The primary purpose of these game refuges is expressed in section 451 of the code which suspends the operation of the "open season" in all such districts thus prohibiting the hunting of wild game within the refuge throughout the year. The creation of these refuges by the legislature is clearly responsive to the constitutional authorization for the "protection of fish and game", and no criticism of the legislation can be made on the ground that the regulations do not apply uniformly to all the districts because the Constitution expressly authorizes such lack of uniformity.

[2] The appellant directs her attack to section 282 which applies to the Monterey Peninsula Game Refuge alone and [8 Cal. App. 2d 30] which provides that "any lawful occupant of privately owned lands, or any employee of such occupant, may take, hunt, or kill on such lands predatory or destructive birds or mammals ... and it shall be lawful for any such occupant, or any employee thereof, to possess firearms within the boundaries of such refuge, and to carry and transport the same ... "It is argued that this section discriminates in favor of the lawful occupants, of which the appellant is one, and against the nonoccupants, or aliens, from whom no complaint is heard. The argument is an apt illustration of the wisdom of the rule followed in People v. Globe Grain & Mill. Co., 211 Cal. 121, 127 [294 P. 3], where the Supreme Court said: "It is well established that a charge of unconstitutional discrimination can only be raised in a case where this issue is involved in the determination of the action, and then only by the person or a member of the class of persons discriminated against. (Estabrook Co. v. Industrial Acc. Com., 177 Cal. 767 [177 P. 848]; 5 Cal.Jur. 622, secs. 52, 53; 6 R. C. L. 89, secs. 87-89; 12 C.J. 768, sec. 189.)"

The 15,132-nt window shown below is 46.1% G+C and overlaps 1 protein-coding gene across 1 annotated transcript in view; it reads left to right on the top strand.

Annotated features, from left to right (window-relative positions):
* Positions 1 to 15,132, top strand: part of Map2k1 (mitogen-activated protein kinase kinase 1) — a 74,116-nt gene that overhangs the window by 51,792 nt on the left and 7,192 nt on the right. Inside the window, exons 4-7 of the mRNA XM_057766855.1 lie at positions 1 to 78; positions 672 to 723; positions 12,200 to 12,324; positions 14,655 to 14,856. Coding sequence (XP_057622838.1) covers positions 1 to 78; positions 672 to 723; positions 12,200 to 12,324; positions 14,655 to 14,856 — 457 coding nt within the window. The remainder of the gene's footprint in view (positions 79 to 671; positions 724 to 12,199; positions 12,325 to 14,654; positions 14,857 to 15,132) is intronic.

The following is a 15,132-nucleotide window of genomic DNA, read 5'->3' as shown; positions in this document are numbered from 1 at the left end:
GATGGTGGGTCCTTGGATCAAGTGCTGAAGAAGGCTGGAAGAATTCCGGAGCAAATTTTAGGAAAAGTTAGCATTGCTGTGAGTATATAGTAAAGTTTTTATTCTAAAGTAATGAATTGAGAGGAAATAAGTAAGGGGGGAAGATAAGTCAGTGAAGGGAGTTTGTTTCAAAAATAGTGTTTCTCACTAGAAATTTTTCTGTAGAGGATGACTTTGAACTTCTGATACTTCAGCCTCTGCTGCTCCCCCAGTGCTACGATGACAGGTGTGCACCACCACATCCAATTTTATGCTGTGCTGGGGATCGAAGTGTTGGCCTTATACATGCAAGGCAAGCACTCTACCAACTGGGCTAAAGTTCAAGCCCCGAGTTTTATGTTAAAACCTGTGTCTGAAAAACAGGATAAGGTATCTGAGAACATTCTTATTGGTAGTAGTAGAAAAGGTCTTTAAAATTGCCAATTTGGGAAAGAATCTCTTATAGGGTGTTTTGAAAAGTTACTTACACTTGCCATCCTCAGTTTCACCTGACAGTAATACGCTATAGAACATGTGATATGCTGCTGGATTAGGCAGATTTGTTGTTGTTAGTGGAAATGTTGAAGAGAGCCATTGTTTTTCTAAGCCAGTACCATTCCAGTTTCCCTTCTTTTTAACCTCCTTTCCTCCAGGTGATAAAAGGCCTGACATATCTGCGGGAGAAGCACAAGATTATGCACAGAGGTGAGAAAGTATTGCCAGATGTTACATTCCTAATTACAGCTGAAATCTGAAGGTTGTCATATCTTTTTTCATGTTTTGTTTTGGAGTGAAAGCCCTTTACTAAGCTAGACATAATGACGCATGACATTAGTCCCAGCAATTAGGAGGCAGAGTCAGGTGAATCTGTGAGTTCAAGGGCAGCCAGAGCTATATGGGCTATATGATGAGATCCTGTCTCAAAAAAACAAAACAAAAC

The purpose of this exception to the general rule of a "closed season" within these refuges is apparent. The legislature sought to meet the objection which appellant makes to the legislation as a whole--that the effect of the "closed season" would be that predatory game would be permitted to roam within the refuge at will and cause damage to the gardens and crops of private land owners. In giving permission to the lawful occupant of lands within the refuge to protect his property against such invasion the section is a reasonable exercise of the legislative authority to regulate the protection of game within the respective districts. The section does not permit such persons to hunt and kill game at will throughout the refuge as argued by appellant. The privilege is limited to the "privately owned lands" upon which each lawful occupant, or his employees, may take, hunt or kill "predatory or destructive birds or mammals".